Butterfly: Wingspan is 1 2/4 to 1 ¾ inches (3.3–4.4 cm). This is a medium-sized brown skipper that usually perches with its wings spread. The upperside of the forewing is heavily patterned while the hindwing is not noticeably marked. The outer and upper one-half (subapical region) of the forewing has a rough circle of about 7 or 8 white, somewhat squarish to rectangular spots. Just below the lowermost white spot are two dark brown spots bordered with black. The forewing also has two dark brown to black irregular bands, one located in the median region while the other is postbasal. The wing fringe is light brown to whitish-beige. The upperside of the forewing is more strongly patterned in female than in males. The closely related Juvenal’s Duskywing has a forewing pattern that is not as strongly patterned as that of Horace’s Duskywing. Additionally, Juvenal’s Duskywing is much darker than Horace’s Duskywing, with some specimens being almost black. Males of Horace’s Duskywing may also be confused with the Wild Indigo Duskywing (E. baptisiae), but E. baptisiae is much smaller.
Egg: Females lay their eggs on the young leaves of oak tree saplings. The egg is green at first, but later turns pinkish.
Caterpillar: The mature caterpillar has a light waxy-green coloration. The body is speckled with white and covered with very short hairs. The head varies in color from red, orange-brown or yellow. The head usually has three orange spots on each side. The caterpillars from the Fall brood form a leaf shelter in which they retreat. This leaf retreat later falls to the ground with other leaves. The mature larvae overwinter in the leaf litter on the forest floor.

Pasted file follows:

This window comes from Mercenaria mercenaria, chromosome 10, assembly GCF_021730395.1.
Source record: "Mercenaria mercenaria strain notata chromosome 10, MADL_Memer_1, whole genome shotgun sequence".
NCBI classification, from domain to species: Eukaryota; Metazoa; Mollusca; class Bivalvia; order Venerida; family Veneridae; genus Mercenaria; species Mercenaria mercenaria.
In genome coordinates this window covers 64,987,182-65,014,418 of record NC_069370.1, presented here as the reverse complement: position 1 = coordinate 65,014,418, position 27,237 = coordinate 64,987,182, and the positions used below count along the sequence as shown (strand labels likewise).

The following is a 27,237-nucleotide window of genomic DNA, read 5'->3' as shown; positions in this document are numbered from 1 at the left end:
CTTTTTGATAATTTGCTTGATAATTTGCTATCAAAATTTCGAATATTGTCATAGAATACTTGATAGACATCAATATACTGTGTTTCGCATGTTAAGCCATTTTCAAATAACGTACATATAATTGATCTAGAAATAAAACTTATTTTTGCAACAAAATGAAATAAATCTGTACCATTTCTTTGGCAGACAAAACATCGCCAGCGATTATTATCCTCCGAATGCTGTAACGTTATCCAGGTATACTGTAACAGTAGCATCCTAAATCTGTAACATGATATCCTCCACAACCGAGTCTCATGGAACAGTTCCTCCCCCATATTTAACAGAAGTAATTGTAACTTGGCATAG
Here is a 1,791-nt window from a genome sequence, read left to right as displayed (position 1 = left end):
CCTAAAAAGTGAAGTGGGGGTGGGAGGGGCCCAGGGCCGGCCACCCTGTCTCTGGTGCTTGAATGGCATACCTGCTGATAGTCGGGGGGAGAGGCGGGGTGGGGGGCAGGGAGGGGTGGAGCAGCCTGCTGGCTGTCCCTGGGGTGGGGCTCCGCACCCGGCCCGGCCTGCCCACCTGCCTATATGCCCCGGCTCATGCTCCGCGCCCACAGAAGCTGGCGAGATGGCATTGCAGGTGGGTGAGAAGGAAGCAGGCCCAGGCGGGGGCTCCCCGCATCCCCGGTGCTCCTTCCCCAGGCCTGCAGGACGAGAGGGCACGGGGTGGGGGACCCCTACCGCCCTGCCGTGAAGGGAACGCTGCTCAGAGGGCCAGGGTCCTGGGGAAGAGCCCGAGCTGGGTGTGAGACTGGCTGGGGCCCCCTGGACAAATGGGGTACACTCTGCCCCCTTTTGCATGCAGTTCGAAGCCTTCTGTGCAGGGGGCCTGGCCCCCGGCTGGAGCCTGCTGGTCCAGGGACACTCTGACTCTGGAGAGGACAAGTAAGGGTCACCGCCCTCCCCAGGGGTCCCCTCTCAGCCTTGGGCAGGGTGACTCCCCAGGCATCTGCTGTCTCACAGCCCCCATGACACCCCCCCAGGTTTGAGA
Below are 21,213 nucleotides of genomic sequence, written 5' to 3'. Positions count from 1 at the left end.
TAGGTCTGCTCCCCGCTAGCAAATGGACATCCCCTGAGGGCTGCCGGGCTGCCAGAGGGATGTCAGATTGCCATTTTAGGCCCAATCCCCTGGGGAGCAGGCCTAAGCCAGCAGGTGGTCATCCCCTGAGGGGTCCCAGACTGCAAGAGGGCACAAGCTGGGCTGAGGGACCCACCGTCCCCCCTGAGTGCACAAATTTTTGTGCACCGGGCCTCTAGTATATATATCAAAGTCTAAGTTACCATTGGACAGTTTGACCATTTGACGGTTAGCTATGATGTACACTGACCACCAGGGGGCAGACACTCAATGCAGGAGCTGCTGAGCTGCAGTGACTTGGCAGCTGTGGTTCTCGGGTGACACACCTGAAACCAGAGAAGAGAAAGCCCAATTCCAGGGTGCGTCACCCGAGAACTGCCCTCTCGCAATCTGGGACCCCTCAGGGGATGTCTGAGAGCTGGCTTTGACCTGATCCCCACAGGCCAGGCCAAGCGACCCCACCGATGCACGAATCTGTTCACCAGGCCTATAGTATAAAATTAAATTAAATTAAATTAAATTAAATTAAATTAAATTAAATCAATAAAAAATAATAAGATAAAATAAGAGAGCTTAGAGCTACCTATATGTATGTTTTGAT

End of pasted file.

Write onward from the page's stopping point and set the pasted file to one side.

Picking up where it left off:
Chrysalis: In early spring, the over-wintering larvae form a dark green to brown chrysalis from which the butterflies will emerge during March or April.
Horace's Duskywings bask, puddle, and nectar with their wings spread outward. They often occur in groups as they sip moisture and minerals from damp soil. The species is common and widespread throughout Alabama.
It is a wide-ranging species found from New Hampshire westward across the northern and midwestern states to the Rockies; then, southward to eastern Texas; and eastward across the southern states to Florida. It is largely absent from the Great Plains.
A dot on the county map indicates that there is at least one documented record of the species within that county. In some cases, a species may be common throughout the county, in others it may be found in only a specific habitat.
The sightings bar graphs depict the timing of flight(s) within each of three geographic regions. Place your cursor on a bar within the graph to see the number of individuals recorded during that period.
The abundance calendar displays the total number of individuals recorded within each week of the month. Both the graphs and the calendar are on based data collection that began in 2000.
The records analyzed here are only a beginning. As more data is collected, these maps and graphs will paint a more accurate picture of distribution and abundance in Alabama. Submit your sightings to firstname.lastname@example.org.
Sightings in the following counties: Baldwin, Barbour, Bibb, Bullock, Butler, Chambers , Chilton, Clay, Cleburne, Colbert, Conecuh, Covington, Crenshaw, Dale, Dallas, DeKalb, Geneva, Greene, Hale, Jackson, Jefferson, Lamar, Lawrence, Lee, Lowndes, Macon, Madison, Marengo, Marion, Marshall, Mobile, Monroe, Perry, Perry , Pickens, Shelby, Sumter, Talladega, Tallapoosa, Tuscaloosa, Wilcox
View county names by moving the mouse over a county or view a map with county names
Hoarce's Duskywing preferred habitat is nearly always open, sunny areas near oak woodlands. Males may be found in open fields,dirt roadsides, and utility right-of-ways, where they are usually seen perching near the ground.
In Alabama, Water Oak (Quercus nigra) has been documented as host plant.
In nearby states, the larvae reportedly feed on young leaves of Red Oak (Quercus rubra), Scrub Oak (Q. ilicifolia), and Post Oak (Q. stellata).
Horace's Duskywings nectar from a wide-variety of wildflowers.
For more information about the documented host plants and/or nectar plants, please visit the Alabama Plant Atlas using the following links:
Include oaks in your landscape to benefit many butterfly species including Horace's Duskywing.
Provide a variety of garden worthy, nectar-rich flowers to attract butterflies like Horace's Duskywing. These include: Butterfly Milkweed and other milkweeds; Purple Coneflower and other coneflowers; black eyed susans; phloxes; mountain mints; Common Buttonbush; Joe Pye weeds; gayfeathers/blazing stars; Mistflower; ironweeds; asters; and goldenrods.